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    Default Re: Artificial Intelligence

    Quote Originally Posted by jack grebe View Post
    I'm thinking Matrix......
    Not too far off the mark, Jack. My particular side-hobby is writing code that is capable of modifying itself. AI is usually based on a neural-net that learns. It won't be long before our next-gen AI will be able to modify its own neural network. Then set 50, or 3 or 4 in competition, run through a genetic programming algorithm, and you will end up with computers you know nothing about. It was in the 90s when I read an article about a researcher who wrote very simple code to differentiate between signals of two different frequencies. He loaded it onto a field-programmable gate array, and ran the different code samples through the genetic algorithm. In the end, he had a chip that was wicked fast at identifying the frequencies, with a code base of just a small fraction of the instruction set he began with, and he had no idea how the code worked. Yes, I think the next 5 years will produce some truly wicked software.
    "... the door was ajar, and the game was afoot." Lawrence Block

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    Default

    We shall see, I reman unconvinced their will be any true AI that is self aware. Perhaps I am wrong, but I think not.

    But Eric Weinstein warns of dangers of not so sophisticated AI:

    http://bigthink.com/videos/eric-wein...utsmart-humans

    Sent from my BLN-L24 using Tapatalk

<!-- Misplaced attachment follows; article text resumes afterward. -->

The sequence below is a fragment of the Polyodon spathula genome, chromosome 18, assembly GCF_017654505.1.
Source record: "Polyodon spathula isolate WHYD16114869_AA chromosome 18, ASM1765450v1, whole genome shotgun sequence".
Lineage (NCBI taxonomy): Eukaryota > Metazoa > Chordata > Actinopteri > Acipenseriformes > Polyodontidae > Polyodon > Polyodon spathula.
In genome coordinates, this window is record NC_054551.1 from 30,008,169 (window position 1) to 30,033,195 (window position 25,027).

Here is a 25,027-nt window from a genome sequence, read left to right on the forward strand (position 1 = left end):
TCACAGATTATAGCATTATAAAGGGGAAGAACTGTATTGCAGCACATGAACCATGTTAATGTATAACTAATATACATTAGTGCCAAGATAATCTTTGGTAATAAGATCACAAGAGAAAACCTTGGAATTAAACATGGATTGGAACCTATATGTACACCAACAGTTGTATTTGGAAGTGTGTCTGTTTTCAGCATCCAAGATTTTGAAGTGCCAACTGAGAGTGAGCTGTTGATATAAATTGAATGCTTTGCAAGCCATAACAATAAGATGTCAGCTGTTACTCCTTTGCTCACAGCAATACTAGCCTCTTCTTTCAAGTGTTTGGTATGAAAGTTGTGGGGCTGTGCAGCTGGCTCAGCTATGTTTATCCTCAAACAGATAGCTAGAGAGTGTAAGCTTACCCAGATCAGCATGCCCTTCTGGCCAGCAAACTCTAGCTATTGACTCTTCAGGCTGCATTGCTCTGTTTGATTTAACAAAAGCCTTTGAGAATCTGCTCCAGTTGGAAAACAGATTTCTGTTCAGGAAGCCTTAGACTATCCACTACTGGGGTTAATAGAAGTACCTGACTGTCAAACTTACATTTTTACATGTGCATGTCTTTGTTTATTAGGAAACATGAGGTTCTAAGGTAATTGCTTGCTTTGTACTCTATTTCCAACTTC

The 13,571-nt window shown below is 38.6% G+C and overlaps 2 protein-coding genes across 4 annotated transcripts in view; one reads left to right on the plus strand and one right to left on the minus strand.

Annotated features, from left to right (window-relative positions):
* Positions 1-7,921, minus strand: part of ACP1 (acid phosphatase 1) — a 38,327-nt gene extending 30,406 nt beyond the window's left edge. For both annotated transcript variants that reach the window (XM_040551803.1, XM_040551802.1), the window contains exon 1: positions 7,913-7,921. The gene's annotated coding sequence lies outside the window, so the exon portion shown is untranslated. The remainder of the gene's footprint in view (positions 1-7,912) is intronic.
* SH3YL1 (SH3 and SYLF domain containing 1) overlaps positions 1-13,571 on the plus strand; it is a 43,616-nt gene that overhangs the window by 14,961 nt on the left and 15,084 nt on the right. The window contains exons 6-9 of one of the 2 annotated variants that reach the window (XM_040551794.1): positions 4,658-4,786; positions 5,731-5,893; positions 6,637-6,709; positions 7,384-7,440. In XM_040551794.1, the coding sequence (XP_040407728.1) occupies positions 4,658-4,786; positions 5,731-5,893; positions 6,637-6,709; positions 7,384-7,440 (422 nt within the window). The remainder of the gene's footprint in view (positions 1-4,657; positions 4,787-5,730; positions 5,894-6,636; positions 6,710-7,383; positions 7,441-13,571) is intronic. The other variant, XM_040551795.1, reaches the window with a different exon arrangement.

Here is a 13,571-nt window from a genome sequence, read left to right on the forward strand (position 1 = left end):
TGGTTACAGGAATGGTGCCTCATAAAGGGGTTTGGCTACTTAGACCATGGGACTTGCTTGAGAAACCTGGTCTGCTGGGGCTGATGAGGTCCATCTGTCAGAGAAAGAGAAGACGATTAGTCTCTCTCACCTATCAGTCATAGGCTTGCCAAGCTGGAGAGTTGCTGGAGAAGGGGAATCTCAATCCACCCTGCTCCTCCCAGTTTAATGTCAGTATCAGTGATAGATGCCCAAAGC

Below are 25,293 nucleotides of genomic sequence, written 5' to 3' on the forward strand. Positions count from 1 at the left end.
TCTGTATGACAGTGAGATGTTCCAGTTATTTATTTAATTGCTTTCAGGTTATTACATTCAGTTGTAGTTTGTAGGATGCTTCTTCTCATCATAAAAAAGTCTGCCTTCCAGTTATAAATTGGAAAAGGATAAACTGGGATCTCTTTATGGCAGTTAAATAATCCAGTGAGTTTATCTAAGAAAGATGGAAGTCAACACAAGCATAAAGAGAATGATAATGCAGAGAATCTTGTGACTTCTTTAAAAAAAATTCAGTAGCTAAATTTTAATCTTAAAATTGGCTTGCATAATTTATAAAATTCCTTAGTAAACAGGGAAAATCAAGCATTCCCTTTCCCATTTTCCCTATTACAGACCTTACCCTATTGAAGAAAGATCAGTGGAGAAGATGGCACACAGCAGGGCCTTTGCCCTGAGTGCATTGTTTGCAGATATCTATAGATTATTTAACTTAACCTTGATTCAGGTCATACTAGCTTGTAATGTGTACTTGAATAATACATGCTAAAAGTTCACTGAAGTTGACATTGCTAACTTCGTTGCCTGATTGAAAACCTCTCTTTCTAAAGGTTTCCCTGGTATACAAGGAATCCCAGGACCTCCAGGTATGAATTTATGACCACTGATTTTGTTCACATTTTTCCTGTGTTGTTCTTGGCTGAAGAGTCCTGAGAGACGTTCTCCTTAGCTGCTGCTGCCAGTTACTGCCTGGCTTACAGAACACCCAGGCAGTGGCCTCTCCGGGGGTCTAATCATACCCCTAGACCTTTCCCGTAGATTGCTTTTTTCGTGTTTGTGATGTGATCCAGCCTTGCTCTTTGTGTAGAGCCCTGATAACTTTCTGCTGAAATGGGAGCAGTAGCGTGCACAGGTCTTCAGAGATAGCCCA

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    Default Re: Artificial Intelligence

    Quote Originally Posted by webishop14 View Post
    Not too far off the mark, Jack. My particular side-hobby is writing code that is capable of modifying itself. AI is usually based on a neural-net that learns. It won't be long before our next-gen AI will be able to modify its own neural network. Then set 50, or 3 or 4 in competition, run through a genetic programming algorithm, and you will end up with computers you know nothing about. It was in the 90s when I read an article about a researcher who wrote very simple code to differentiate between signals of two different frequencies. He loaded it onto a field-programmable gate array, and ran the different code samples through the genetic algorithm. In the end, he had a chip that was wicked fast at identifying the frequencies, with a code base of just a small fraction of the instruction set he began with, and he had no idea how the code worked. Yes, I think the next 5 years will produce some truly wicked software.